- Don’t pull an image from Facebook, Flicker or a personal website and post it elsewhere on the web unless you get the owner’s permission (by owner, I mean the artist – this is the most common offense as most see no harm in it but you’re infringing on the artist’s rights). Ask to repost, at the very least give CREDIT to the artist and maybe direct your audience back to their website (this is what Pinterest tries to do).
In my opinion, all of the above seems pretty basic and just common courtesy but most people may or may not realize that the artists are relying on the sale of their art to support them and most put a lot of effort and work into producing something that sets them apart from everyone else.
I want to take a little time to remind photographers and “would be” photographers about what’s most important in photography…the image. The final result of all of the work behind the camera.
Unfortunately photography is a hobby where people can get lost in the technical aspects of it and spend more time testing and critiquing their equipment than actually using it to do what it was intended for, the actual act of taking pictures. The online camera forums are filled and overflowing with “photographers” lamenting on how terrible their choice of camera was and how the camera company needs to come out with something better because what they have just can’t be used to take pictures. Now this is fine if you get paid to review cameras, otherwise…, it’s a waste of effort. Unless you really are only interested in the technical aspects of the equipment. But mostly it’s an excuse or a crutch, one that holds you back from expanding on your creativity.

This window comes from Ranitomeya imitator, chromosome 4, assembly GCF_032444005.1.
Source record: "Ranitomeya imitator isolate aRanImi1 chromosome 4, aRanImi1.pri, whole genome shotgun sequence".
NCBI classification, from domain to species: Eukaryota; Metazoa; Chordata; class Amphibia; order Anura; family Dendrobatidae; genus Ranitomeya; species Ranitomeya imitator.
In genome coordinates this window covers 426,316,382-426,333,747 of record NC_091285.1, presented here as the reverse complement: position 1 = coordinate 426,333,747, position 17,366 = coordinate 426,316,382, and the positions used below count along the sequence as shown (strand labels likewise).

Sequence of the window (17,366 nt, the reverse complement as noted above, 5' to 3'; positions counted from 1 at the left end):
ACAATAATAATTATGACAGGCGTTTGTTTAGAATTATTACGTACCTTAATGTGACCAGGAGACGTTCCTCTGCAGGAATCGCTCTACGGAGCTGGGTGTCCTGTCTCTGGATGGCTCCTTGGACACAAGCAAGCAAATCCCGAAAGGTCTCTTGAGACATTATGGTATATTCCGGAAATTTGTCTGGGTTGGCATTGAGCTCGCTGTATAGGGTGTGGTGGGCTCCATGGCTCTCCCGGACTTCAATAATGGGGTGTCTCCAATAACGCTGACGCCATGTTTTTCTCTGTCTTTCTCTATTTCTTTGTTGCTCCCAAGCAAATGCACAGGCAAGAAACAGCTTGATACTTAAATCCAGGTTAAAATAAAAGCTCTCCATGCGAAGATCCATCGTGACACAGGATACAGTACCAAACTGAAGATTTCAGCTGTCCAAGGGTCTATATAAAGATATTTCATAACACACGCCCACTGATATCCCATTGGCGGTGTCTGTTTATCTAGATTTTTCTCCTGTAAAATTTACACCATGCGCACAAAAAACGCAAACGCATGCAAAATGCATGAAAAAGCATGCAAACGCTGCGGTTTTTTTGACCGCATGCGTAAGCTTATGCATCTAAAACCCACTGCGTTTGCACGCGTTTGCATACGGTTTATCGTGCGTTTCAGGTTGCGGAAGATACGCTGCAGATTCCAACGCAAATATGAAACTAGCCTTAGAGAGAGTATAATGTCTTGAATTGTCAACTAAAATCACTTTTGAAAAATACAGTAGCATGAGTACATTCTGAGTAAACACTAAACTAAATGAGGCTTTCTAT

Those that are lost in the specs and details of the camera, unfortunately lose out on the joy of photography and the ability to capture the world around them. To quote Chase Jarvis “the best camera is the one that you have with you” and he’s right. I’ve seen and taken some amazing pictures with my iPhone. I recently saw a gallery show where ten professional photographers shot only with the iPhone and the work was incredible. It was the style and content of the imagery that got your attention, the camera used was irrelevant (in fact, there’s no way to have known that they taken with an iPhone).
So the point is to have fun, shoot, experiment. Work on the image.
You don’t really need the latest and greatest model of camera out there to produce great pictures. If your camera does not have the ability to use a telephoto or a wide angle lens then get used to “seeing” from the point of view of the lens that is on your camera. But even then, we have a ‘built-in” zoom that we take everywhere – it’s called our feet, move around to determine the best angle of view for your subject. If you know your camera and your subject then you can get great pictures from a manual (no automation) fixed-lens film camera. Some of the world’s best photographers (Ansel Adams, Edward Weston and Henri Cartier-Bresson to name a few) did just that and very few can duplicate their efforts, all because of their Creativity NOT their camera. Some of my best images were taken with a Hasselblad 500 CM, where all of the settings were manually set (including the focus, imagine that…).